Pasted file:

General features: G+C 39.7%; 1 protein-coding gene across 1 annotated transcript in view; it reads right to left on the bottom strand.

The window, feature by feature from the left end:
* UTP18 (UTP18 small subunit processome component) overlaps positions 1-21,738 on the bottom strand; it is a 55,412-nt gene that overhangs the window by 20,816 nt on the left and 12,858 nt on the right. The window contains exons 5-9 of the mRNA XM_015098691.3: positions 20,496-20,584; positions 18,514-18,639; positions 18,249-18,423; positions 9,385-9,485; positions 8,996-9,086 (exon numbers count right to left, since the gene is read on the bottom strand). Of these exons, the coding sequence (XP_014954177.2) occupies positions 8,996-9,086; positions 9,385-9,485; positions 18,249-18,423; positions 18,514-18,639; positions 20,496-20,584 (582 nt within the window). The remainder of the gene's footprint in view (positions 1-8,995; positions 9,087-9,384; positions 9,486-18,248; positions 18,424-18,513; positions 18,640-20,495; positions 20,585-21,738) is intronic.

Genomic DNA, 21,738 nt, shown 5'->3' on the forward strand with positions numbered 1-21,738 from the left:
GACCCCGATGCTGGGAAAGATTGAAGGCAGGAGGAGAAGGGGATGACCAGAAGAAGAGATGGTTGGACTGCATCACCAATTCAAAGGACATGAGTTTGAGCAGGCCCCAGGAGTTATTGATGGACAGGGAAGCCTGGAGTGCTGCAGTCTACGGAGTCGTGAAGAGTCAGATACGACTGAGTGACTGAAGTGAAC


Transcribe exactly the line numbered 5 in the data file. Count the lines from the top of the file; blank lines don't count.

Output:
GACCCCGATGCTGGGAAAGATTGAAGGCAGGAGGAGAAGGGGATGACCAGAAGAAGAGATGGTTGGACTGCATCACCAATTCAAAGGACATGAGTTTGAGCAGGCCCCAGGAGTTATTGATGGACAGGGAAGCCTGGAGTGCTGCAGTCTACGGAGTCGTGAAGAGTCAGATACGACTGAGTGACTGAAGTGAAC